The Ethnography, Law and Society Collaborative Research Network #3, organized by Andrea Ballestero and Robert Werth, has sponsored a series of panels, roundtables and events that may be of interest to APLA members attending the Law and Society’s Annual Meeting in Toronto from June 7 – 10, 2018.
Thursday, 6/7 8:00-9:45am:
Place, identity and migration
9844: Paper Session
Sheraton Centre Toronto Room: Parlour Suite 8
The disjuncture between the expected and the empirical varies in studies of law and society. Ethnographic, qualitative, and micro-level analyses tend to magnify this disjuncture through subverting familiar concepts and ideal-types with data derived from extended studies close to the ground. In that vein, the presenters of this panel examine homicide ‘hot spots’ in Canada, illiberal constitutionalism in Cambodia, eviction and the construction of ordinariness in Albania, the eclectic ingredients of national identity in Iraq, and the temporal displacements of audit culture in China. Together, they revel in the unexpected, confounding popular or received ideas to point toward new ways of seeing and understanding law, crime, and politics.
Participants: Samuel Fury Childs Daly, Vincent Harinam, Ruba Al-Hassani and Sara Ross (chair/discussant).
Saturday, 6/9 8:00-9:45am
Exploring ethnographic methods
1305: Professional Development Panel (Roundtable format)
Sheraton Centre Toronto Room: Kenora
This roundtable brings together a group of experienced ethnographers at different career stages to reflect on the practicalities and possibilities of ethnographic methods for exploring law & legality.
Participants: Sally Engle Merry, Reuben Miller, Andrea Muehlebach, Jessica Cooper and Andrea Ballestero (discussant).
Saturday 6/9 12:45-2:30pm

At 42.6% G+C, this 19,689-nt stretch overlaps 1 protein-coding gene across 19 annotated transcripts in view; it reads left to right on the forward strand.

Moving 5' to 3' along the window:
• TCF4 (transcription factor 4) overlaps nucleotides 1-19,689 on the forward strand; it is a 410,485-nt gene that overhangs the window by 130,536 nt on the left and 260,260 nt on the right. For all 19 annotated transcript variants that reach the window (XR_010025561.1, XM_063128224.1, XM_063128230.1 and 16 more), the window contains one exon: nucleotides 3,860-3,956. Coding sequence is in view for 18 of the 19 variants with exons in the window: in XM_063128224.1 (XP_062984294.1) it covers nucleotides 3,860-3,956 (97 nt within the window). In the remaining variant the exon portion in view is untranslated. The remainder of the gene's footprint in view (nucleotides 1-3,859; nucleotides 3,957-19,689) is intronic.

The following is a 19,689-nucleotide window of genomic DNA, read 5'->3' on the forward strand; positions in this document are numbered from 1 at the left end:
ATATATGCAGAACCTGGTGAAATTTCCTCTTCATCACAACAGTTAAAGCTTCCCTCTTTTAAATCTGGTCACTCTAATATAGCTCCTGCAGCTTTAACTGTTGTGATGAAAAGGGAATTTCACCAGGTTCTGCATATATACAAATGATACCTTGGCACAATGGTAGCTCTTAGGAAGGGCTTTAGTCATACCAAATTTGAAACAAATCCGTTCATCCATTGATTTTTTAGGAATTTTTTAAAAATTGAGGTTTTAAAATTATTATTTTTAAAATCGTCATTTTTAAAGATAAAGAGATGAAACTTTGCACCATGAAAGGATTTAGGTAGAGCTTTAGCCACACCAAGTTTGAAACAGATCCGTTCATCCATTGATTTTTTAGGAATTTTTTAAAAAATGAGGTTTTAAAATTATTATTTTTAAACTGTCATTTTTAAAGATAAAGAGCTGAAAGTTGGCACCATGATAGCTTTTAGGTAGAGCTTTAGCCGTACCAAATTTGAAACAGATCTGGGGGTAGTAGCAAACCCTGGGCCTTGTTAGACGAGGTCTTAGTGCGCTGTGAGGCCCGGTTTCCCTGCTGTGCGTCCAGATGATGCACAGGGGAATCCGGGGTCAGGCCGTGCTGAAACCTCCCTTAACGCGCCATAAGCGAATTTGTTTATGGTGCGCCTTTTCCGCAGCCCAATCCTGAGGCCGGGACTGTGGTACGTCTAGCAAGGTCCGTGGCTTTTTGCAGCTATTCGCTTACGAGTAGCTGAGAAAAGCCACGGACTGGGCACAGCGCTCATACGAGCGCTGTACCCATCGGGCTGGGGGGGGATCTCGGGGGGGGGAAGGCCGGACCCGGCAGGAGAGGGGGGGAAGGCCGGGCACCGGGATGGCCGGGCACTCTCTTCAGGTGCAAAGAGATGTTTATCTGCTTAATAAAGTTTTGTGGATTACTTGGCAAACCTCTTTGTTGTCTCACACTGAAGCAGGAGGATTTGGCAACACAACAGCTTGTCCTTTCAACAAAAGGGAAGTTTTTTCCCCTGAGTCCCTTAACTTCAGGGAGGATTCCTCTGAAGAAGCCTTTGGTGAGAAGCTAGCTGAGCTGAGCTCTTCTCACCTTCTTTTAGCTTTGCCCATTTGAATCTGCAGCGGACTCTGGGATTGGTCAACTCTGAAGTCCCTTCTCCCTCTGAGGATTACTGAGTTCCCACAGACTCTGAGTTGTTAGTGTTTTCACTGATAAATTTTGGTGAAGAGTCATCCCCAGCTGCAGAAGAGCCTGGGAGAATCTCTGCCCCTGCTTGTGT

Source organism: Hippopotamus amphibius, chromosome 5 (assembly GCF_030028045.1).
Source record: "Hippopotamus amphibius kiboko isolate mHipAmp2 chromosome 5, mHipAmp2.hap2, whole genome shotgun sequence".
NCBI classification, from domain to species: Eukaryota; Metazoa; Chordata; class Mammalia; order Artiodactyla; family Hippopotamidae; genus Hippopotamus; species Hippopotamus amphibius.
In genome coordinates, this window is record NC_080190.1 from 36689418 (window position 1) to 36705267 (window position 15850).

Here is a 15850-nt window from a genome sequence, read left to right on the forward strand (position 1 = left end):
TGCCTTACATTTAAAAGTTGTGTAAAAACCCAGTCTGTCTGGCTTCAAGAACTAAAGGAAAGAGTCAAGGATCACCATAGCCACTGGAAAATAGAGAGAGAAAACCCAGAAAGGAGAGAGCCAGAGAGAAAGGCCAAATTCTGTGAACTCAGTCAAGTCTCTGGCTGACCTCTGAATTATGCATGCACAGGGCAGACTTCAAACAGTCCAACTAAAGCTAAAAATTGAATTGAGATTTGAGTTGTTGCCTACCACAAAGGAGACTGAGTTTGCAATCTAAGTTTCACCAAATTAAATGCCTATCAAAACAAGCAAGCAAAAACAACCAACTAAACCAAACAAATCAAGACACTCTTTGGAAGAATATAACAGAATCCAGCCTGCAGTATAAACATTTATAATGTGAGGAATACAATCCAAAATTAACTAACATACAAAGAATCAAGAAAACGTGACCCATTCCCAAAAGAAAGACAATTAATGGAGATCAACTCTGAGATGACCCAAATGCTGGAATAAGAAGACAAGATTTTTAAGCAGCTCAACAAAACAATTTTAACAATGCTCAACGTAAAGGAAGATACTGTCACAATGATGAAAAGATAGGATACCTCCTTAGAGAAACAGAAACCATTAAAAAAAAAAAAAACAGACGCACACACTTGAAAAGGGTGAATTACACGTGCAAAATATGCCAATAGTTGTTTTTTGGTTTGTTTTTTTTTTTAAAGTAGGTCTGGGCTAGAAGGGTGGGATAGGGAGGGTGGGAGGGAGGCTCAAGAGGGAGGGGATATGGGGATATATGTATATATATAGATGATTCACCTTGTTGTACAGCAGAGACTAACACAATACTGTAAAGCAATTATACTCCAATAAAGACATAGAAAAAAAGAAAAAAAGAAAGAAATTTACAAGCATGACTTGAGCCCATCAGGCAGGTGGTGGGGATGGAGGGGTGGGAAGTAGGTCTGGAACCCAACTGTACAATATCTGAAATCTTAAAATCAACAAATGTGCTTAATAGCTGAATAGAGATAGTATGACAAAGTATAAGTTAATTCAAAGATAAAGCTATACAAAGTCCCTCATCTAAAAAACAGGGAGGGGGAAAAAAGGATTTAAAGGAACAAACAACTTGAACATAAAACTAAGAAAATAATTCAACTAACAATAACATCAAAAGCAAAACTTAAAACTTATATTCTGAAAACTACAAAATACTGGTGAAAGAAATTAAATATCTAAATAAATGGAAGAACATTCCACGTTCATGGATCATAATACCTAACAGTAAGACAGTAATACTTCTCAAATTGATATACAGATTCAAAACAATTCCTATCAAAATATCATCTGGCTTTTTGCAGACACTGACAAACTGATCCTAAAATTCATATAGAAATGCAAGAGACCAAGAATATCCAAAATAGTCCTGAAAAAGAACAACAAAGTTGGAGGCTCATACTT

Technologies of identification, surveillance and prediction in the governance of crime
6731: Paper Session
Sheraton Centre Toronto Room: Chestnut East
This panel focuses on the deployment, operation and effects of shifting technologies of crime control (e.g., predictive crime modeling, mining of big data, algorithmic risk prediction), exploring how these technologies structure possibilities, create objects & subjects, and foster particular forms of accountability.
Participants: Johanna Romer, Robert Werth, Sarah Brayne, Keith Guzik, Phil Goodman (discussant).
Saturday 6/9 2:45-4:30pm
How legal words make social worlds
8666: Paper Session
Sheraton Centre Toronto Room: Maple East
Building on insights from semiotics and anthropology, these empirically-based papers explore the multifarious, even self-contradictory, ways in which legal language not only describes, but also creates, effects in the world.
Participants: Anya Bernstein, Jessica Greenberg, Justin Richland, Jeffrey Kahn, Jothie Rajah (discussant)
Saturday 6/9 6:45-7:45
CRN business meeting
Sheraton Centre Toronto Room: Carleton
Where you can expect friendly and generative discussion about past, present and future CRN activities.
Saturday 6/9 8:15pm – onward
CRN social event: food, drinks, conversation & camaraderie
Location: Earls Kitchen + Bar (150 King Street West, Unit 100, Toronto M5H 1J9)
Sunday 6/10 8:00-9:45am
Disorderly conduct: Law and ambivalence
9841: Paper Session
Sheraton Centre Toronto Room: Parlour Suite 1
The predictability afforded by the institutionalization of legal processes and norms should not elide the ways law shapes – and is shaped by – disorder, uncertainty and contradiction. The papers of this panel examine disputes about free religious practice in the U. S., the formation of legal consciousness in China, the doubts of Indian sex workers, the impacts of cash transfers on women in Argentina and the gendered disjuncture between law and ‘law on the ground’ with a French vice squad.
Participants: Liisa Kohonen, Melisa Handl, Gwenaelle Mainsant, Jenna Reinbold, Andrea Ballestero (chair)
Sunday 6/10 10:00-11:45am
Taking the law into their own hands: Everyday legal actors and artifacts
9843: Paper Session Sheraton Centre Toronto Room: Yorkville East
The presenters of this panel actively explore the striking diversity and contingency of legal practices, objects and identities. Their papers-on supply chain managers, public notary under civil law systems, the role of documents in conservation efforts, the legal tactics of property title-seeking residents in a Bolivian city, and juvenile correctional education in Japan and Spain chart the legal dimension as a multifaceted plane emergent in the quotidian efforts and aspirations of people who might not (always) see themselves as engaged in legal work.
Participants: Jerome Pistola, Safia Kherbouche, Jen Telesca, Sergio Latorre, Jorge Derpic, Andrea Ballestero (chair)